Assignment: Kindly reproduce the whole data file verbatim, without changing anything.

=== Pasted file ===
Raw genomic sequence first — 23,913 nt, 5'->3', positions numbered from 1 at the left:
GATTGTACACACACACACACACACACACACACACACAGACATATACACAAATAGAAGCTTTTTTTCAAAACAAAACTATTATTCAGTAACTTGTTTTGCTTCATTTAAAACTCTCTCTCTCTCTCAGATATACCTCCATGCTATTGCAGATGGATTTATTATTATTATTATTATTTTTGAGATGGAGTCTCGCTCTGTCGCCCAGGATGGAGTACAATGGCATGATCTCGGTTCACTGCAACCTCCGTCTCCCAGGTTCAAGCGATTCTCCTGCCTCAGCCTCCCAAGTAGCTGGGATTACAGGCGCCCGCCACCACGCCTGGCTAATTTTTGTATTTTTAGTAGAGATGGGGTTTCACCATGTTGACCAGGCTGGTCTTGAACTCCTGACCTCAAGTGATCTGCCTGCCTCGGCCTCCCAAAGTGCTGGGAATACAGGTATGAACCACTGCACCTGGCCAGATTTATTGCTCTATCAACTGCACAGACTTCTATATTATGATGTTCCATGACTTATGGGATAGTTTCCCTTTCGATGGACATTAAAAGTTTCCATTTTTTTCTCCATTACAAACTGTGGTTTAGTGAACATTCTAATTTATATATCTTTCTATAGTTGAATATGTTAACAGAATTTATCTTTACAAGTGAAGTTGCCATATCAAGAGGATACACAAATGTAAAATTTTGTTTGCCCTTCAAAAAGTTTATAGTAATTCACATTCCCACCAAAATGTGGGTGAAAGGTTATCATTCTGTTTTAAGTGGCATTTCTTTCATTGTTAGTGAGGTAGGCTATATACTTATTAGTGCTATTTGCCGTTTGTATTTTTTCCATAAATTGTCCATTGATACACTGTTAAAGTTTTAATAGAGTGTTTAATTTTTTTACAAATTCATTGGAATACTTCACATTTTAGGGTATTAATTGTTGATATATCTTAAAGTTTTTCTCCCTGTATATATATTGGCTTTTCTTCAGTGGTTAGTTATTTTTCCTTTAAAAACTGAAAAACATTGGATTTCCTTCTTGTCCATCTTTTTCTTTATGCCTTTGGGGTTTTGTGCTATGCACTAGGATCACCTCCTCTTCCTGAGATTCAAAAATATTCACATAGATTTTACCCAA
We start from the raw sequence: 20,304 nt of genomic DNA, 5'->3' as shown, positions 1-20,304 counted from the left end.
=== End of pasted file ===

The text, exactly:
Raw genomic sequence first — 23,913 nt, 5'->3', positions numbered from 1 at the left:
GATTGTACACACACACACACACACACACACACACACAGACATATACACAAATAGAAGCTTTTTTTCAAAACAAAACTATTATTCAGTAACTTGTTTTGCTTCATTTAAAACTCTCTCTCTCTCTCAGATATACCTCCATGCTATTGCAGATGGATTTATTATTATTATTATTATTTTTGAGATGGAGTCTCGCTCTGTCGCCCAGGATGGAGTACAATGGCATGATCTCGGTTCACTGCAACCTCCGTCTCCCAGGTTCAAGCGATTCTCCTGCCTCAGCCTCCCAAGTAGCTGGGATTACAGGCGCCCGCCACCACGCCTGGCTAATTTTTGTATTTTTAGTAGAGATGGGGTTTCACCATGTTGACCAGGCTGGTCTTGAACTCCTGACCTCAAGTGATCTGCCTGCCTCGGCCTCCCAAAGTGCTGGGAATACAGGTATGAACCACTGCACCTGGCCAGATTTATTGCTCTATCAACTGCACAGACTTCTATATTATGATGTTCCATGACTTATGGGATAGTTTCCCTTTCGATGGACATTAAAAGTTTCCATTTTTTTCTCCATTACAAACTGTGGTTTAGTGAACATTCTAATTTATATATCTTTCTATAGTTGAATATGTTAACAGAATTTATCTTTACAAGTGAAGTTGCCATATCAAGAGGATACACAAATGTAAAATTTTGTTTGCCCTTCAAAAAGTTTATAGTAATTCACATTCCCACCAAAATGTGGGTGAAAGGTTATCATTCTGTTTTAAGTGGCATTTCTTTCATTGTTAGTGAGGTAGGCTATATACTTATTAGTGCTATTTGCCGTTTGTATTTTTTCCATAAATTGTCCATTGATACACTGTTAAAGTTTTAATAGAGTGTTTAATTTTTTTACAAATTCATTGGAATACTTCACATTTTAGGGTATTAATTGTTGATATATCTTAAAGTTTTTCTCCCTGTATATATATTGGCTTTTCTTCAGTGGTTAGTTATTTTTCCTTTAAAAACTGAAAAACATTGGATTTCCTTCTTGTCCATCTTTTTCTTTATGCCTTTGGGGTTTTGTGCTATGCACTAGGATCACCTCCTCTTCCTGAGATTCAAAAATATTCACATAGATTTTACCCAA
We start from the raw sequence: 20,304 nt of genomic DNA, 5'->3' as shown, positions 1-20,304 counted from the left end.